I started reading Fish on Friday: Feasting, Fasting and the Discovery of the New World in late November. I thought it would be a good read that would fit in well during Advent. Well, here I am at the end of the day on December 22. Advent is almost over, and I’m finally putting my thoughts to laptop screen.
Fish on Friday: The Emergence of Cod
Popular Writings About Archaeology and Past Climate Change
Fish on Friday certainly falls into that category. On top of that Fagan has added religious history, and ocean going explorers to this book.
The basic premise of Fish on Friday is that our notion of how Europeans arrived in the Americans is incorrect. The traditional view of Columbus and Cabot as fearless explorers sailing out into the unknown doesn’t quite add up.
Instead, Fagan proposes that Columbus, et al, were able to make their trips, and gain sponsorship for those trips, because of the groundwork laid by centuries of fishing boats going out into the Atlantic to search for fish, particularly Cod.
These fisher folk were the fearless ones. The ones who braved the seas, and created the routes that Columbus, Cabot and others would follow.
This need for Cod existed because the Church, at the time, imposed many meatless days upon its members. Fish however, was largely exempted from this. Fagan does point out several times when the eating of fish was discouraged as well.
On the whole though, the eating of fish during times of penitence such as Advent and Lent along with three weekdays the rest of the year created a great market for fish.
Cod was not the first fish to rule the roost. There were Carp and Herring as well, but it was Cod that eventually came to dominate the fishing trade.
The Fishing Journey
Being an archeologist, Fagan takes us back to Roman days, and there history of fishing. Then we go through the Norse, and the Hanseatic League. From there we learn about the European countries that we tend to associate with sailing to the Americas: The Netherlands, France, Italy, Spain, Portugal, and England.
Fish on Friday, takes us up to the emergence of the Puritans that settle Td in the United States. Over time, they were the people who came to dominate the transatlantic fish trade.
The fishing journey also starts local and over time stretches from one side of the Atlantic to the other. Fagan shows how developments in the styles of boats used to fish, and the methods used for catching fish allowed the fishing fleets to sail farther and farther away from their homes.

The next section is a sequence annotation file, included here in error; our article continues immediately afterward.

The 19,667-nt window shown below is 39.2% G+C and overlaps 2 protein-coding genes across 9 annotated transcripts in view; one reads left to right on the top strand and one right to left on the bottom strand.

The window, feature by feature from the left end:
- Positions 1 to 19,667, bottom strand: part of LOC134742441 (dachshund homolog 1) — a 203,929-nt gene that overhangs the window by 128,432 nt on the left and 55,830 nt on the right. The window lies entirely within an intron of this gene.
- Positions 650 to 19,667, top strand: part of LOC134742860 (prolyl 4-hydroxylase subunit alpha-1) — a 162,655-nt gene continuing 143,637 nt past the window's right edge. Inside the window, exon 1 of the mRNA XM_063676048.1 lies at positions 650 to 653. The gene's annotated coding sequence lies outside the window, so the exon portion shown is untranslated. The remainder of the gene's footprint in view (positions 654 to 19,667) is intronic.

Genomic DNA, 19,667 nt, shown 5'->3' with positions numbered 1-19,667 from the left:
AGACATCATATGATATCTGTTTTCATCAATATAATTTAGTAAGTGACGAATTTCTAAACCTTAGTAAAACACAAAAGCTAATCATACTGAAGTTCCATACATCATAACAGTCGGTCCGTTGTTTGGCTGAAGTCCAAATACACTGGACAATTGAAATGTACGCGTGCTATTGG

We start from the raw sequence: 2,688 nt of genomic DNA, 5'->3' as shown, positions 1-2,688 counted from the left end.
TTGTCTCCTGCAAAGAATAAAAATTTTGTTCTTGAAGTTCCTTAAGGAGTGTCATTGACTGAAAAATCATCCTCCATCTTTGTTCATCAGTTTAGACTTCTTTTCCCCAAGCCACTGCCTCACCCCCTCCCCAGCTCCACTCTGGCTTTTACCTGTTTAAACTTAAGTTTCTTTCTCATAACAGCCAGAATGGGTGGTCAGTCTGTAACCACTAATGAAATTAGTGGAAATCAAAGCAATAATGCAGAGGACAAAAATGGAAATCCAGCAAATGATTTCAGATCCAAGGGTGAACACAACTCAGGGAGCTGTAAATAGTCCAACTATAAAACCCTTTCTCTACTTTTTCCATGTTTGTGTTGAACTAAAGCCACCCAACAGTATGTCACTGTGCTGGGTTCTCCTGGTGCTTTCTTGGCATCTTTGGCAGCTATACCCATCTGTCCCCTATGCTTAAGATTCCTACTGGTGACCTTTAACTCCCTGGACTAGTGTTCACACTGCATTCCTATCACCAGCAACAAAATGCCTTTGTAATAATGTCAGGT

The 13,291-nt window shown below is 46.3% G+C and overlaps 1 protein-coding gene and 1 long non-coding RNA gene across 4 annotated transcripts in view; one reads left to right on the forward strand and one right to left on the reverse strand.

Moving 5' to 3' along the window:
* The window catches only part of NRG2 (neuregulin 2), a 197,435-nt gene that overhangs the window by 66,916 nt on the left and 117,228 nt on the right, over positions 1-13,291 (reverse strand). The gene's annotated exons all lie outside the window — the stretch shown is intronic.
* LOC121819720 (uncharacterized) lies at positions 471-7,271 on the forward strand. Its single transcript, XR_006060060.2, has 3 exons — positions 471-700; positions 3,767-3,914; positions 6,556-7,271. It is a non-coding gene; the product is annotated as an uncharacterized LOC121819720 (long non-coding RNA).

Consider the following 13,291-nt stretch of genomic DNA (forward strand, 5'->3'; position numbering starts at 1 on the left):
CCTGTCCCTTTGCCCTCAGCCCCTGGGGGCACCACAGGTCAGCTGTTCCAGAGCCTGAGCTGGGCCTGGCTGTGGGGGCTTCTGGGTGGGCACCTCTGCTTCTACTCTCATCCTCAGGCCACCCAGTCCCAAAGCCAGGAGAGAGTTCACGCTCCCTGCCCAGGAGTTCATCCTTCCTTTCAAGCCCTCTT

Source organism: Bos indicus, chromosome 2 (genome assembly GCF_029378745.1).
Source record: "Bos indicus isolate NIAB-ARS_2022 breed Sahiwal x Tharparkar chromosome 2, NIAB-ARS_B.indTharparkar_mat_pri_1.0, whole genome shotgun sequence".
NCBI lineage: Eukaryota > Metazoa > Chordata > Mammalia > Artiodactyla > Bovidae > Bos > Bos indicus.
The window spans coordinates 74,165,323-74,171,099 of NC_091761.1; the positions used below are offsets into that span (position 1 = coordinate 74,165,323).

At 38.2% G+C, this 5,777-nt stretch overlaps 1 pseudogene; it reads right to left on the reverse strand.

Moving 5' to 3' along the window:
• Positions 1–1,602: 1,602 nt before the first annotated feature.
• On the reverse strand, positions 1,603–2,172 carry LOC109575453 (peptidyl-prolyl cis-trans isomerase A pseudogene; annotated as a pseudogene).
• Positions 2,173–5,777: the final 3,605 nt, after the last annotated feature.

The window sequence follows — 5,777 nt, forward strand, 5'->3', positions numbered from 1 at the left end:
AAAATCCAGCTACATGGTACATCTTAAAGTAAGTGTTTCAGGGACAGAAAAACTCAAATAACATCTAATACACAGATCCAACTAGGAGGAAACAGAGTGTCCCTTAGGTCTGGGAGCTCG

Another journey takes place alongside the fishing journey. That is the journey of preserving fish. Open air drying was an early method used to preserve the fish, which went rotten quite quickly.
The evolution of salt-curing is covered in some detail in the book. From the early days of salting Herring, up to the industrial production of Salt Cod.
Fish on Friday, Religious Habit and the Fate of the Fisheries
Two factors had a major effect on the lives of fisher folk. The first is the weather, and more specifically the climate. Yes, there were always bad weather days. However, as Fagan points out there were also periods when major climate change effected the availability of fish.
I found this interesting, but for me, the second factor is the most interesting. That is the role the church played in dictating how much fish was to be eaten, and how often.
I grew up Evangelical Protestant, so although I knew it was common for Roman Catholics to eat fish on Fridays, I didn’t know about the longer history where the eating of fish was expected on more days than it was not.
Reading Fagan’s book, it is interesting watching the ebb and flow of religious fervour when it comes to dietary requirements for the faithful. One thing that stood out is how this desire for fish repeatedly led to overfishing. Fishing without regard to the future is not just a flaw of modern capitalism.
Other Thoughts on Fish on Friday
I haven’t said much about the political battles over fish. These are covered throughout the book. Whether they be fight between fisher folk, between monasteries, or nations, Fagan makes note of them throughout.
Fish on Friday is presenting an alternate line of history for the exploration of the lands beyond the Atlantic. It isn’t however, an alternative history.
Throughout Fagan lets us know that owners of the ships were largely callous people out looking for the big financial score. The sailors and fisher folk were paid well, but the tradeoff of life for livelihood was very steep.
He also never fails to remind us that when the fleets landed, and came across indigenous people residing in the area where they were fishing, they were ruthless in their destruction of the people.
Fish on Friday includes a number of recipes for fish. These attempt to recreate the recipes of the eras the book is covering. While I’m a fan of the memoir or history with recipes, I didn’t feel they added that much to the overall narrative of the book.
One thing that Fagan does do really well, he includes a very good bibliography. Because of his generalist approach to his subject, much of the material is not very deep in the subject it covers.
With such an expansive bibliography I will be able to delve more deeply in the role of fish in the lives of monks and monasteries, as just one example.
When I was in my mid-20s Canada imposed a ban on Cod fishing. Fishing on Friday gave me some insight into the history of that industry, and the role that religious dietary rules played in creating it.